You Say Potato

From NAFI's Chair

You Say Potato ...

You say potato, I say Solanum tuberosum.  Not really, and I'm not going to sing you the song, but it illustrates a point I'd like to make. A few weeks ago, NAFI ran a King Schools' ad in eMentor which had the term "pilot license" instead of "pilot certificate," which is the technically correct term. It seems that the updated ad copy from King Schools was missed and we ran the original version. Naturally, when we caught it, we called King Schools to apologize; they told us it was no big deal and that no apology was necessary.

As anyone who knows me can attest, I tend to be a bit pedantic in my writing and speech. It's important to me that I use the correct phraseology when discussing technical and regulatory issues, as the devil is always in the details. When teaching students at any level, I continue this habit. My goal with newcomers is to ingrain the correct habits, so, if they elect to be flight or ground instructors, we're not spending time and effort on what should be a relatively simple thing.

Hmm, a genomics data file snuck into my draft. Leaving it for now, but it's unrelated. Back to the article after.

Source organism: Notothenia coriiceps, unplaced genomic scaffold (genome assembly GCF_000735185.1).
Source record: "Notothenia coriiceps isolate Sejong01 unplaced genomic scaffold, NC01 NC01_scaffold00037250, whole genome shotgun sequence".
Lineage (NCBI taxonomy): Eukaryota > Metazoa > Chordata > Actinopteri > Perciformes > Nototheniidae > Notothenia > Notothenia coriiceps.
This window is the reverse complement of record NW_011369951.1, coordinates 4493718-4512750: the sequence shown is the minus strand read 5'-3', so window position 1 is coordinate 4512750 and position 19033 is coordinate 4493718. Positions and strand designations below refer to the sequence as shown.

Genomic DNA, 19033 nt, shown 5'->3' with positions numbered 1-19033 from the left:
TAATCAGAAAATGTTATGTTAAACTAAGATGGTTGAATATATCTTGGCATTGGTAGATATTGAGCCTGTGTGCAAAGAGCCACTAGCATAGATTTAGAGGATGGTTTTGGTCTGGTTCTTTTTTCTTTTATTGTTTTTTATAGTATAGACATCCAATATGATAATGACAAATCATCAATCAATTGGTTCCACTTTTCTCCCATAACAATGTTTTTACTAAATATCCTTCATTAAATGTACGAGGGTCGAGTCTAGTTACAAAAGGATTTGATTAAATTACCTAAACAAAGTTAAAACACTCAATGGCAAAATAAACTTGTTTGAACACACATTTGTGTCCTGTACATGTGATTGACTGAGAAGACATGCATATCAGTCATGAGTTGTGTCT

But here's my point: It doesn't hurt anything if we hear someone using slightly different words to get to the same goal. The case in point is "pilot license." Functionally, a "pilot license" is the same as "pilot certificate." Does using "license" instead of the more correct "certificate" have ramifications? Perhaps, but the instructor should have the correct documents with them, in any case. And the FAA uses "pilot license" in its own publications, so it is a commonly used term.

When we see or hear a newcomer slip, don't do what I used to and make a point of immediately correcting them. That can be a turn-off and potentially something that spoils the relationship we have with a student. It can also reinforce the incorrect perception that pilots tend to be in an exclusionary club. Instead, try to use the correct terms as a matter of habit, because using correct terminology does facilitate communication, and others will follow your example. And, if that doesn't happen, try to find the correct teaching moment where it doesn't seem like you're lecturing or being a "know-it-all."


Bob Meder,
NAFI Board Chair
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